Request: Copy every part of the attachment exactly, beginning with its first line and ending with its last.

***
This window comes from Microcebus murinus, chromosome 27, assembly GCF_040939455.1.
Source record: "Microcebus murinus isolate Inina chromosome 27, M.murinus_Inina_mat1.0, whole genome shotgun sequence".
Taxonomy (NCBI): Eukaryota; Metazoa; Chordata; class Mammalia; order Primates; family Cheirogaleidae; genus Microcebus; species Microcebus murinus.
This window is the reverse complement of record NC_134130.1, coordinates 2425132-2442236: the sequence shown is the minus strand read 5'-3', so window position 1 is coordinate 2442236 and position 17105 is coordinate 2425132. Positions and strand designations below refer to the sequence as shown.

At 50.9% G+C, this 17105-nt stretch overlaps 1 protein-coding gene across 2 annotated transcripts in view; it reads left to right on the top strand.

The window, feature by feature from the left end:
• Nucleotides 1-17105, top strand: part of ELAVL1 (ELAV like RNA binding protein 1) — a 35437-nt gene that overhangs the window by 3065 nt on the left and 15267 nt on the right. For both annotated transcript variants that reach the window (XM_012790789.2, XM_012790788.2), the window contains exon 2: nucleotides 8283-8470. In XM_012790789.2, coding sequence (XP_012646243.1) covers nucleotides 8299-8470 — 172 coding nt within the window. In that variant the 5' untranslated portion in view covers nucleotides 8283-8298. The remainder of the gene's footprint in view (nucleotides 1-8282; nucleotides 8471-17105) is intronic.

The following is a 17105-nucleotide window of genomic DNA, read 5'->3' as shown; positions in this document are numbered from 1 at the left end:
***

This window comes from Microcebus murinus, chromosome 27, assembly GCF_040939455.1.
Source record: "Microcebus murinus isolate Inina chromosome 27, M.murinus_Inina_mat1.0, whole genome shotgun sequence".
Taxonomy (NCBI): Eukaryota; Metazoa; Chordata; class Mammalia; order Primates; family Cheirogaleidae; genus Microcebus; species Microcebus murinus.
This window is the reverse complement of record NC_134130.1, coordinates 2425132-2442236: the sequence shown is the minus strand read 5'-3', so window position 1 is coordinate 2442236 and position 17105 is coordinate 2425132. Positions and strand designations below refer to the sequence as shown.

At 50.9% G+C, this 17105-nt stretch overlaps 1 protein-coding gene across 2 annotated transcripts in view; it reads left to right on the top strand.

The window, feature by feature from the left end:
• Nucleotides 1-17105, top strand: part of ELAVL1 (ELAV like RNA binding protein 1) — a 35437-nt gene that overhangs the window by 3065 nt on the left and 15267 nt on the right. For both annotated transcript variants that reach the window (XM_012790789.2, XM_012790788.2), the window contains exon 2: nucleotides 8283-8470. In XM_012790789.2, coding sequence (XP_012646243.1) covers nucleotides 8299-8470 — 172 coding nt within the window. In that variant the 5' untranslated portion in view covers nucleotides 8283-8298. The remainder of the gene's footprint in view (nucleotides 1-8282; nucleotides 8471-17105) is intronic.

The following is a 17105-nucleotide window of genomic DNA, read 5'->3' as shown; positions in this document are numbered from 1 at the left end: